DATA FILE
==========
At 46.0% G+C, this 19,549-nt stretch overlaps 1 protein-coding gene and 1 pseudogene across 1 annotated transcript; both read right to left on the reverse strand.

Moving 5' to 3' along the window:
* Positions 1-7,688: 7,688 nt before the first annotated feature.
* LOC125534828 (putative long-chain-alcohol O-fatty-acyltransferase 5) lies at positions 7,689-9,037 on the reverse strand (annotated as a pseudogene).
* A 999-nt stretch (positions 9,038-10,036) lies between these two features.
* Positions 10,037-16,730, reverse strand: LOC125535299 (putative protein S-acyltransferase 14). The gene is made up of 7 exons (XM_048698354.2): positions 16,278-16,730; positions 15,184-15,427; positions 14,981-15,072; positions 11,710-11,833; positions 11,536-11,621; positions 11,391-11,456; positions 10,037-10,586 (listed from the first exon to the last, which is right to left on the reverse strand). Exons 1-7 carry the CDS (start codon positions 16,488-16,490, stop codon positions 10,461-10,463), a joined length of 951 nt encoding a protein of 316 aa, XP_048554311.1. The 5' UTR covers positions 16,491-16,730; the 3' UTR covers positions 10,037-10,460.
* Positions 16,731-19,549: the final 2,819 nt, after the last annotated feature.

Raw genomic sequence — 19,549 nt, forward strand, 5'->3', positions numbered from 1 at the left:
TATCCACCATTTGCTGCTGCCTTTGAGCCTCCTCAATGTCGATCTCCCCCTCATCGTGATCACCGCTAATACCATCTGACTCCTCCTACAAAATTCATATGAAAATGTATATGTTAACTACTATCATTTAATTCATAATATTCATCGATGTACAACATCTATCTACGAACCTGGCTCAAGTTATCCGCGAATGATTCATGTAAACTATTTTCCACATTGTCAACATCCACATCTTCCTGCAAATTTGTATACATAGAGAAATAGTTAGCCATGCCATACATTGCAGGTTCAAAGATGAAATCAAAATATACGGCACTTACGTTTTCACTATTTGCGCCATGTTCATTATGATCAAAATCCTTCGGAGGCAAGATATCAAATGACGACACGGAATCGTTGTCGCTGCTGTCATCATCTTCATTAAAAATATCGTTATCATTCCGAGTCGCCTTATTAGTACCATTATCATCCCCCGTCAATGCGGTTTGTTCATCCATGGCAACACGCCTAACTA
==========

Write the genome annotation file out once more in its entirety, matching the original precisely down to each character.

At 46.0% G+C, this 19,549-nt stretch overlaps 1 protein-coding gene and 1 pseudogene across 1 annotated transcript; both read right to left on the reverse strand.

Moving 5' to 3' along the window:
* Positions 1-7,688: 7,688 nt before the first annotated feature.
* LOC125534828 (putative long-chain-alcohol O-fatty-acyltransferase 5) lies at positions 7,689-9,037 on the reverse strand (annotated as a pseudogene).
* A 999-nt stretch (positions 9,038-10,036) lies between these two features.
* Positions 10,037-16,730, reverse strand: LOC125535299 (putative protein S-acyltransferase 14). The gene is made up of 7 exons (XM_048698354.2): positions 16,278-16,730; positions 15,184-15,427; positions 14,981-15,072; positions 11,710-11,833; positions 11,536-11,621; positions 11,391-11,456; positions 10,037-10,586 (listed from the first exon to the last, which is right to left on the reverse strand). Exons 1-7 carry the CDS (start codon positions 16,488-16,490, stop codon positions 10,461-10,463), a joined length of 951 nt encoding a protein of 316 aa, XP_048554311.1. The 5' UTR covers positions 16,491-16,730; the 3' UTR covers positions 10,037-10,460.
* Positions 16,731-19,549: the final 2,819 nt, after the last annotated feature.

Raw genomic sequence — 19,549 nt, forward strand, 5'->3', positions numbered from 1 at the left:
TATCCACCATTTGCTGCTGCCTTTGAGCCTCCTCAATGTCGATCTCCCCCTCATCGTGATCACCGCTAATACCATCTGACTCCTCCTACAAAATTCATATGAAAATGTATATGTTAACTACTATCATTTAATTCATAATATTCATCGATGTACAACATCTATCTACGAACCTGGCTCAAGTTATCCGCGAATGATTCATGTAAACTATTTTCCACATTGTCAACATCCACATCTTCCTGCAAATTTGTATACATAGAGAAATAGTTAGCCATGCCATACATTGCAGGTTCAAAGATGAAATCAAAATATACGGCACTTACGTTTTCACTATTTGCGCCATGTTCATTATGATCAAAATCCTTCGGAGGCAAGATATCAAATGACGACACGGAATCGTTGTCGCTGCTGTCATCATCTTCATTAAAAATATCGTTATCATTCCGAGTCGCCTTATTAGTACCATTATCATCCCCCGTCAATGCGGTTTGTTCATCCATGGCAACACGCCTAACTA